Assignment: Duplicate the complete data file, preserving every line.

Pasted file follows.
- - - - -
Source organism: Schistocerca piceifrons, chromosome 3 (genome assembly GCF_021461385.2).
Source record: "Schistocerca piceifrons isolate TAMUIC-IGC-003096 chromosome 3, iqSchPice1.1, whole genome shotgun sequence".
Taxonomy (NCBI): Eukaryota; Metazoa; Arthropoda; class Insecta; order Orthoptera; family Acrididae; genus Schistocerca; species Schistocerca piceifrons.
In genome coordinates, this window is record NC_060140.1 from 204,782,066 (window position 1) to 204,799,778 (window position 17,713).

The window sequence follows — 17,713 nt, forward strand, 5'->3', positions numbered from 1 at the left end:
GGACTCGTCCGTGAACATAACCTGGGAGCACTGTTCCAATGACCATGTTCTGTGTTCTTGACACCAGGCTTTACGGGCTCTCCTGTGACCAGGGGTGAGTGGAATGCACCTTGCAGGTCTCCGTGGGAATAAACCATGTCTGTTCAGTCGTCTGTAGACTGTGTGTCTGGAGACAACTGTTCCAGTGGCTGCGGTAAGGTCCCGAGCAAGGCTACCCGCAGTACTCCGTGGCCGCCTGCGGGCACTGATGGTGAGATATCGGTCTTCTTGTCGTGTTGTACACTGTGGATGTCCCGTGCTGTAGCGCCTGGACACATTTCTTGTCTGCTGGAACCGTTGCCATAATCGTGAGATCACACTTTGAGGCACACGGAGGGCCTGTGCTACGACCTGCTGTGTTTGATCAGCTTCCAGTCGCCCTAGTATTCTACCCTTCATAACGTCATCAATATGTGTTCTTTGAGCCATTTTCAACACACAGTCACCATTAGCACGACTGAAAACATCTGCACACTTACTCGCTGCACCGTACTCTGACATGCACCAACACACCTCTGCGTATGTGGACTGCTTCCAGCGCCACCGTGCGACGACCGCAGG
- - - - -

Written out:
Source organism: Schistocerca piceifrons, chromosome 3 (genome assembly GCF_021461385.2).
Source record: "Schistocerca piceifrons isolate TAMUIC-IGC-003096 chromosome 3, iqSchPice1.1, whole genome shotgun sequence".
Taxonomy (NCBI): Eukaryota; Metazoa; Arthropoda; class Insecta; order Orthoptera; family Acrididae; genus Schistocerca; species Schistocerca piceifrons.
In genome coordinates, this window is record NC_060140.1 from 204,782,066 (window position 1) to 204,799,778 (window position 17,713).

The window sequence follows — 17,713 nt, forward strand, 5'->3', positions numbered from 1 at the left end:
GGACTCGTCCGTGAACATAACCTGGGAGCACTGTTCCAATGACCATGTTCTGTGTTCTTGACACCAGGCTTTACGGGCTCTCCTGTGACCAGGGGTGAGTGGAATGCACCTTGCAGGTCTCCGTGGGAATAAACCATGTCTGTTCAGTCGTCTGTAGACTGTGTGTCTGGAGACAACTGTTCCAGTGGCTGCGGTAAGGTCCCGAGCAAGGCTACCCGCAGTACTCCGTGGCCGCCTGCGGGCACTGATGGTGAGATATCGGTCTTCTTGTCGTGTTGTACACTGTGGATGTCCCGTGCTGTAGCGCCTGGACACATTTCTTGTCTGCTGGAACCGTTGCCATAATCGTGAGATCACACTTTGAGGCACACGGAGGGCCTGTGCTACGACCTGCTGTGTTTGATCAGCTTCCAGTCGCCCTAGTATTCTACCCTTCATAACGTCATCAATATGTGTTCTTTGAGCCATTTTCAACACACAGTCACCATTAGCACGACTGAAAACATCTGCACACTTACTCGCTGCACCGTACTCTGACATGCACCAACACACCTCTGCGTATGTGGACTGCTTCCAGCGCCACCGTGCGACGACCGCAGG